Fraud prevention was already a mind-bending challenge, but the pandemic has made it even worse for many financial institutions. With many offices closed and travel restricted, users log in from fewer locations on fewer different devices, making them, at first sight, easier to identify and differentiate from fraudsters. But financial customers have also changed their habits in sometimes unpredictable ways. They complete different types of transactions and transact more frequently, at different times of day, compared to before the pandemic. These behavioral changes thwart some financial institutions’ existing fraud risk models, increasing false positives, while still letting fraud through.
It doesn’t help that cybercriminals are adopting ever more sophisticated tactics to bypass financial institutions’ defenses. According to NuData research, in the first half of 2020, 96% of attacks against financial institutions were sophisticated. These are attacks that tried to mimic human behavior in an attempt to blend in with legitimate traffic. Some attacks take it one step further and solve bot challenges such as CAPTCHAs by sending them to human farms — essentially call centers for fraudsters. Human-farm workers are paid to process as many requests as possible, manually. Financial institutions need to understand how these attacks happen and how they behave, to tell them apart from legitimate users.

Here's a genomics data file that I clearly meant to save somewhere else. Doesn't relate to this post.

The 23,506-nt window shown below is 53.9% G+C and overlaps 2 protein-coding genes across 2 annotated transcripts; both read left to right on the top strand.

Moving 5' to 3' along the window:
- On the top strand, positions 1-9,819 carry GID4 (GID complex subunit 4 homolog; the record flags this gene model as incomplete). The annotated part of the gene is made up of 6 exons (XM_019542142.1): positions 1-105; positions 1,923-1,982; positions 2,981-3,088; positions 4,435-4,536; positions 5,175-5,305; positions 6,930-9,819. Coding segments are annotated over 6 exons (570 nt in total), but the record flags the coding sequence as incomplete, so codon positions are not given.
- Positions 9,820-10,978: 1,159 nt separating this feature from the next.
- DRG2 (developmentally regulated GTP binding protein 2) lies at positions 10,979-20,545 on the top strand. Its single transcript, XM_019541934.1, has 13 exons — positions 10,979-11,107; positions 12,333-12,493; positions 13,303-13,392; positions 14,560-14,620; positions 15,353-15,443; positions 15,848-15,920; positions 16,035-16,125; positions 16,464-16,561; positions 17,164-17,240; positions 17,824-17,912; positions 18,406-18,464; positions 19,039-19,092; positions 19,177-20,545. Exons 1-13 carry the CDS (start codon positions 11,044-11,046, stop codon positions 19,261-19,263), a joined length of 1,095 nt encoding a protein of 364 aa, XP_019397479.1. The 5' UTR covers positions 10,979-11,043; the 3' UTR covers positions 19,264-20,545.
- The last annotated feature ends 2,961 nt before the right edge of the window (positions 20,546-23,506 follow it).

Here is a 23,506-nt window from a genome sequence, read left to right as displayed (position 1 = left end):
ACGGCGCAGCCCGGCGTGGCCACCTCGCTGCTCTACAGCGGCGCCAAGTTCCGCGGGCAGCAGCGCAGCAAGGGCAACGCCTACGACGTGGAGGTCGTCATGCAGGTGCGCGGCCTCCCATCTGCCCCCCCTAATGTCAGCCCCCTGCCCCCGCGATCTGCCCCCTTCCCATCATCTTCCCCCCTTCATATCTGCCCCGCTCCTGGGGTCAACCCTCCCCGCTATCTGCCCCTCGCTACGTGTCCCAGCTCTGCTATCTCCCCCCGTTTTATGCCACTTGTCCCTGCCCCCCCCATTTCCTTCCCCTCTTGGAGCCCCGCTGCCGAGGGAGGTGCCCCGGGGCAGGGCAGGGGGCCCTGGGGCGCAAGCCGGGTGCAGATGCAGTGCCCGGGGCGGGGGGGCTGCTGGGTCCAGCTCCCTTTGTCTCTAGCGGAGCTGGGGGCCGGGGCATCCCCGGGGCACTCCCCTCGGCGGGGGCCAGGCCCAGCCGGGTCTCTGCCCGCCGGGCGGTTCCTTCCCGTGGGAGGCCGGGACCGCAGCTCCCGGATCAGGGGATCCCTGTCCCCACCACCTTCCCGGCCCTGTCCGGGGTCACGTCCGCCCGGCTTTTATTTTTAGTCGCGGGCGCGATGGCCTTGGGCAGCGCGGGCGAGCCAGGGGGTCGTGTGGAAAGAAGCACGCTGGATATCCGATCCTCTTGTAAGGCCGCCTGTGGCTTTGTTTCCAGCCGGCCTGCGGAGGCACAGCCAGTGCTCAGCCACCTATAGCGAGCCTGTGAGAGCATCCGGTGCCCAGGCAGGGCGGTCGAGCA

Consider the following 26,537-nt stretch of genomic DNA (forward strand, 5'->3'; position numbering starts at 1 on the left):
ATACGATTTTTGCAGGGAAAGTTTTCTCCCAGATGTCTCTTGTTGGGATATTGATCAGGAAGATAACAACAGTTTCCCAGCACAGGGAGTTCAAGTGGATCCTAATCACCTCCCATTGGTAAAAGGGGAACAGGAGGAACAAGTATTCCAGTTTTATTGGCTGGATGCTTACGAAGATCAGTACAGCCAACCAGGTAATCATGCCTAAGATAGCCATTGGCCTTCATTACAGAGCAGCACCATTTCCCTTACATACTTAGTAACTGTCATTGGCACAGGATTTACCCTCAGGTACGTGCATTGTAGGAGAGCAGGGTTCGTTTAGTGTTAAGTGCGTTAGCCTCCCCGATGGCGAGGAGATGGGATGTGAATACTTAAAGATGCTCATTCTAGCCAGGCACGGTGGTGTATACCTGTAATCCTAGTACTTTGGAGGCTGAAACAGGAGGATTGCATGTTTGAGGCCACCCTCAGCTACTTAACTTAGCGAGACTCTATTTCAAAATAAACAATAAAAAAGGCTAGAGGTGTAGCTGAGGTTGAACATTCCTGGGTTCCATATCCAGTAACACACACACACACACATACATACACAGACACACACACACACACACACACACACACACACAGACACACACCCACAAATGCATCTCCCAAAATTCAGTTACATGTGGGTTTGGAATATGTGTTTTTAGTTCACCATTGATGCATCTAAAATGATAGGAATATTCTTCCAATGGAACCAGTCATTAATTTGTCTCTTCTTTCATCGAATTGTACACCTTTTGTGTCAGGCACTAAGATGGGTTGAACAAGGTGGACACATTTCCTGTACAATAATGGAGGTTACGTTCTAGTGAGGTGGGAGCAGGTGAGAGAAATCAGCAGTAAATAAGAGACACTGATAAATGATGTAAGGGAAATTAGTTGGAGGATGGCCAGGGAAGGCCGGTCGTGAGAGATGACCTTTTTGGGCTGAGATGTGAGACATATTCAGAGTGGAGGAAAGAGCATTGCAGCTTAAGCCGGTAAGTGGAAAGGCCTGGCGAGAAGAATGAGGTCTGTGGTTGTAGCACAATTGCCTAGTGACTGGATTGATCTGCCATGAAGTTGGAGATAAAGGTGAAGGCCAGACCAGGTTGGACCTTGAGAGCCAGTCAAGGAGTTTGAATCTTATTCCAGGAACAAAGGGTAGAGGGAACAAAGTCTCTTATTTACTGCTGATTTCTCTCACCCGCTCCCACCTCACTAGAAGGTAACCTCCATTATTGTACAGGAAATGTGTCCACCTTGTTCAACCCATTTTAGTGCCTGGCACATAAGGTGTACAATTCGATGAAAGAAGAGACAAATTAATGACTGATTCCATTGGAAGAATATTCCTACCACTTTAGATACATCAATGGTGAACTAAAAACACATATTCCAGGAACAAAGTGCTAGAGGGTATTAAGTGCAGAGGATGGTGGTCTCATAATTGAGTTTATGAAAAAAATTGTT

Remote work poses another growing challenge for financial institutions, as it may increase some types of fraud risk. Many cyberthreats start at home — for example, a personal device on the home network infected with malware can be an entry point. Bad actors can use that back door to infect a corporate asset on the same network. It’s increasingly common for the initial attacker to sell such access to a third party, who then exploits the breach to compromise user data or perform any number of malicious actions.
5 steps to lose the fear of cyberthreats